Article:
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This article in CS

  1. Vol. 32 No. 4, p. 997-1002
     
    Received: Aug 1, 1991
    Published: July, 1992


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doi:10.2135/cropsci1992.0011183X003200040033x

Root Growth, Nitrogen Uptake, and Tillering of Wheat Induced by Mixed-Nitrogen Source

  1. Xingting Wang and
  2. Fred E. Below 
  1. Dep. of Agronomy, 1102 S. Goodwin Ave., Univ. of Illinois, Urbana, IL 61801

Abstract

Abstract

Growth and yield of wheat is enhanced when plants are provided with mixtures of NO3 and NH4, compared with either form alone. The objective of this experiment was to further evaluate the effects of N form on growth and tillering of wheat, with particular attention to tiller phenology, root morphology, and N uptake. Two species of spring wheat (Triticum durum Desf. cv. Inbar and Triticum aestivum L. cv. Len) were grown in the greenhouse with five different ratios of NO3-N and NH4-N (100/0, 75/25, 50/50, 25/75, 0/100). Compared with either form alone, mixtures of NO3 and NH4 increased vegetative growth of both cultivars due to enhanced development of coleoptilar and higherorder tillers. The magnitude of growth enhancement was greater (=60%) for Inbar than Len. For both cultivars, growth on N mixtures increased the number, mass, and primary branching of nodal roots, but did not affect seminal root growth. However, because nodal roots per tiller and nodal root branches per tiller were unaffected by N treatment or cultivar, changes in root morphology cannot fully explain treatment-induced differences in tillering. Although plants of both cultivars supplied with mixed N absorbed more total N, the response was larger for Inbar because of its ability to sustain NO3 uptake when external NO3 concentrations were reduced by substitution with NH4, and to more than compensate for the decrease in NO3 uptake by additional absorption of NH4. Therefore, mixed-N-induced increases in tillering are also related to enhanced N uptake as well as altered root growth.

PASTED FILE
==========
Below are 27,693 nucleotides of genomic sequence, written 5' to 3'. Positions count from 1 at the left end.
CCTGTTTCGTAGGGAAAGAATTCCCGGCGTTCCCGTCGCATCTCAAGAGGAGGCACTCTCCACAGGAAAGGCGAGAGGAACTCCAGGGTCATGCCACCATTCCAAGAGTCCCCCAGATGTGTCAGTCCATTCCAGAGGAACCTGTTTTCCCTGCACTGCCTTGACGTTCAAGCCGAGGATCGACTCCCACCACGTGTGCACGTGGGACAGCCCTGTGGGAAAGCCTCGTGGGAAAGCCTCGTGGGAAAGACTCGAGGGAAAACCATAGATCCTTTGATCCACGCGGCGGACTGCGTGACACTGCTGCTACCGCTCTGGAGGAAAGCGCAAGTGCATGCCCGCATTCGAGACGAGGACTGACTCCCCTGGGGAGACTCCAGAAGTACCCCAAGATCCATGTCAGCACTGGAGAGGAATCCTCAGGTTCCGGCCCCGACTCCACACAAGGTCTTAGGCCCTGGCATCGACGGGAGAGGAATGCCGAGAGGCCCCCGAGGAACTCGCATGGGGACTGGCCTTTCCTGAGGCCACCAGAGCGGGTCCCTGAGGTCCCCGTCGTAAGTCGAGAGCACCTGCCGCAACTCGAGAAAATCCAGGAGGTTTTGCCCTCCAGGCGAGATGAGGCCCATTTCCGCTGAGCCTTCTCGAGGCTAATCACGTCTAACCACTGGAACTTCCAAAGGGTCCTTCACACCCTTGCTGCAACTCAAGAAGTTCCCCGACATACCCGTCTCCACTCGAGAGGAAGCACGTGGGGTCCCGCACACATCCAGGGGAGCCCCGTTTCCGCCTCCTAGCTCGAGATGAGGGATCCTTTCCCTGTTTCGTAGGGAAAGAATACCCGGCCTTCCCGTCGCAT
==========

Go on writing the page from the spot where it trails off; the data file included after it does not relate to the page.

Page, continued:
Part of Project no. 15-0371 of the Agric. Exp. Stn., College of Agriculture, Univ. of Illinois at Urbana-Champaign. It was supported in part by a grant from TVA National Fertilizer and Environmental Res. Ctr.

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